Early on in director Chloé Zhao’s latest film, an Amazon warehouse worker shows off her tattoos to the movie’s protagonist, Fern (Frances McDormand). Morrissey’s lyrics are inked all over her body, and she makes a point to read one of her favorites out loud: “Home, is it just a word? Or is it something you carry within you?” These questions lie at the core of “Nomadland,” a meandering, empathetic exploration of being and belonging in post-recession America.
Based on Jessica Bruder’s eponymous non-fiction book, “Nomadland” introduces viewers to Fern, who along with her late husband, lost her job in the aftermath of a 2011 mine closure in Empire, Nevada. With no options left, Fern lives in her van and, with some encouragement from a friend, becomes part of a community of “workampers” — a group of older Americans who travel around the country in search of work, living out of campers, RVs and vans. Wandering from town to town, bouncing from job to job, they are nomads in every sense of the word.
Though more tender than biting, “Nomadland” is nevertheless unabashed in its critique of capitalism and the American dream. In one scene, Fern goes to an employment office and asks for a job, only to be told there were no openings for her. This complicates the steadfast American mentality of pulling oneself up by the bootstraps. Fern doesn’t want handouts. She’s hard-working and strong-willed. Rather than indicting her for any sort of personal failing that keeps her from steady employment, Zhao rightfully points her finger at the institutions that continually fail Americans.
The real-life de facto leader of the “workampers,” Bob (Bob Wells), underscores these ideas in a speech he delivers to his community near the outset of the film. He denounces the “tyranny of the dollar and the marketplace” and recounts how the current economic system works Americans to death and then puts them out to pasture. This group of individuals, he explains, takes care of one another in these pastures. Throughout the film, “workampers” make good on this assertion, giving Fern rides into town for a flat tire and aiding her in finding places to park overnight. Though a nomadic lifestyle may sound lonelier than the alternative, “Nomadland” suggests that we are less alone when we rely on each other, rather than on faceless institutions, for help.
Zhao employs several talented non-actors including the real-life “workamper” Linda May, who Bruder centers her book around, but “Nomadland” rests on the shoulders of Frances McDormand. The veteran actress, who built a career on embodying quintessentially American characters like police chief Marge Gunderson in “Fargo” (1996), is the perfect choice for the indomitable spirit of Fern. McDormand is frequently shot in close-up, her expression weary but her eyes still bright and determined. She emanates both a warmth and a roughness in every exchange, perfectly capturing a character weathered by her environment just like the rocks that dot the film’s rugged desert landscapes.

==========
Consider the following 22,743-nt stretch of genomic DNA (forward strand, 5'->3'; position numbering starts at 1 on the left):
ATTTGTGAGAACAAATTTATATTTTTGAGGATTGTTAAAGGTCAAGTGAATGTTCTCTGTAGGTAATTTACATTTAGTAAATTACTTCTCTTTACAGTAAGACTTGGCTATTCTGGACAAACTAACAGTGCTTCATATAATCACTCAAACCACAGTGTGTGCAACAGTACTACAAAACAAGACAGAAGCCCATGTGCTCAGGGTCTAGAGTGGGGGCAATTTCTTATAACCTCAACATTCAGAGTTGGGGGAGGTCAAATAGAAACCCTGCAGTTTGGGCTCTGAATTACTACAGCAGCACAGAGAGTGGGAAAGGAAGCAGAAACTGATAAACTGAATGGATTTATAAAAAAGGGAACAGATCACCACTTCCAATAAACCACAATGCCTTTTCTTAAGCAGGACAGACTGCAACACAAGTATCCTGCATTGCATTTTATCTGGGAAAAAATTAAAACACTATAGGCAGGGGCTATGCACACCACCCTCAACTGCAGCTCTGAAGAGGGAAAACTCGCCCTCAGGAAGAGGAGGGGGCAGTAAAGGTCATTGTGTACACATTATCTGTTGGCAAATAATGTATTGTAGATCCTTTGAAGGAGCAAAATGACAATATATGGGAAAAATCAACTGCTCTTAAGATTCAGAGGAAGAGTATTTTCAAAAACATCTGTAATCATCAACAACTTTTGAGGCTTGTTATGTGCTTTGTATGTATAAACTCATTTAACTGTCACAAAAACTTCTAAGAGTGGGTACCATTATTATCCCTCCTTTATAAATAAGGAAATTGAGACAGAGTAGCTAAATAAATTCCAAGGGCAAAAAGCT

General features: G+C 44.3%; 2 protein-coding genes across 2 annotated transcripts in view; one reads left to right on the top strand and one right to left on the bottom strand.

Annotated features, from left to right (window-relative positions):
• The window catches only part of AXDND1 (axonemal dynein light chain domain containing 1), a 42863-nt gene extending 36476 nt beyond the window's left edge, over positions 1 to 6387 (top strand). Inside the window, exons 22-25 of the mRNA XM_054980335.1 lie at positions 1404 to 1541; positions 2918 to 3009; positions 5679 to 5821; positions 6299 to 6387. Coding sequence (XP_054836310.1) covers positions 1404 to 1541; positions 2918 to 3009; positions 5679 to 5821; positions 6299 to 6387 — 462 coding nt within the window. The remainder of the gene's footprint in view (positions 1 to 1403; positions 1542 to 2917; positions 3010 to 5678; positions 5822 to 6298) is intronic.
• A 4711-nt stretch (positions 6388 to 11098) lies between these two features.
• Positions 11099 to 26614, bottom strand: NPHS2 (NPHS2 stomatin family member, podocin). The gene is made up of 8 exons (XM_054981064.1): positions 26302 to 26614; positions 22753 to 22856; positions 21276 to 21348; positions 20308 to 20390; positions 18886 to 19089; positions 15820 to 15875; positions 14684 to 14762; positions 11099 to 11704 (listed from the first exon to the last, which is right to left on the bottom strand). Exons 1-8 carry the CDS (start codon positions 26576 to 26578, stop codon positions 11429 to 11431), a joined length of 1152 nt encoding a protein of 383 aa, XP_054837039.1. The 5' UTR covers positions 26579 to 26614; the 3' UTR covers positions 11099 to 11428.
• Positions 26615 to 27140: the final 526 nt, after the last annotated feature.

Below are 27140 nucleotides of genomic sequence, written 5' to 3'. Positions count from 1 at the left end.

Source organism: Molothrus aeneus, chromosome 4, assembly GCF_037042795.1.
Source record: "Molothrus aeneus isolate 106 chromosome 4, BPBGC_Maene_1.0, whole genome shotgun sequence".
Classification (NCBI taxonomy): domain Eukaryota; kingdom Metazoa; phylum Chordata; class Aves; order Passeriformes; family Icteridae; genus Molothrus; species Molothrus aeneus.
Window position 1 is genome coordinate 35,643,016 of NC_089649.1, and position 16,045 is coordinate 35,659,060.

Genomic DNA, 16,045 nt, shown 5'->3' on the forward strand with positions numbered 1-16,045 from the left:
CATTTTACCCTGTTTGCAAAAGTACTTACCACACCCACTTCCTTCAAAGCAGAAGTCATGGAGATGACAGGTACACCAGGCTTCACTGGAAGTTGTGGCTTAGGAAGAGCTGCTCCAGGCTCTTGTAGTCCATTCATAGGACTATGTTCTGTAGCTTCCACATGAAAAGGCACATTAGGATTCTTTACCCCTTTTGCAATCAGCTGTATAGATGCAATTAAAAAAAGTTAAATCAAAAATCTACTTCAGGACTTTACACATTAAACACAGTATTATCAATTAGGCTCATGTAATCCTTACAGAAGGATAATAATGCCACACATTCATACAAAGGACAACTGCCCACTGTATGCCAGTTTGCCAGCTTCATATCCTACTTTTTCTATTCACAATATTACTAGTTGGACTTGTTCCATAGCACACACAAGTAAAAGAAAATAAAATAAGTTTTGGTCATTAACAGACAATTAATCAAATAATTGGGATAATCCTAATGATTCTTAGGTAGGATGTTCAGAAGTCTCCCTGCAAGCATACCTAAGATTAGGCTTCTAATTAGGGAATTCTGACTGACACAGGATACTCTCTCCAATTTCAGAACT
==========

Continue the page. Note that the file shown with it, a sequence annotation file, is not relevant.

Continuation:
The only thing capable of outshining McDormand’s humanistic performance is cinematographer Joshua James Richards’ contemplative camerawork. Each shot emphasizes the movie’s themes of community and independence. When Fern is alone, Richards films her in extreme long shots. Static, she stands dwarfed by landmarks of both the natural and tourist variety. On the other hand, Fern’s interactions with other nomads reinvigorate both her and the camera. A long tracking shot follows her on her first visit to a campground, and the camera moves with her and her newfound friends when they dance to the blues in bars.
In one scene, Fern runs into old acquaintances in a store. When they express concern for her well-being, she assures them, “I’m not homeless, I’m just houseless.” This concept is central to “Nomadland.” We don’t need to live in a house to feel at home in this world. As the film’s beginning suggests, home is indeed a place we carry within us. It’s the people we meet, the places we go and the moments we experience. Fern sets out on the road to survive, but in the process, she finds something greater than mere survival: she finds home.
Saru Garg (22C) is from the suburbs of Chicago and is majoring in human health and film studies. She began writing for the Wheel to have an outlet where she could express her love for entertainment in all its forms, from screwball comedies to surrealism to sitcoms. Don't mention David Lynch or "Parks and Recreation" around her or she will talk for hours. She also enjoys baking, reading and listening to copious amounts of Mitski. Contact Garg at email@example.com.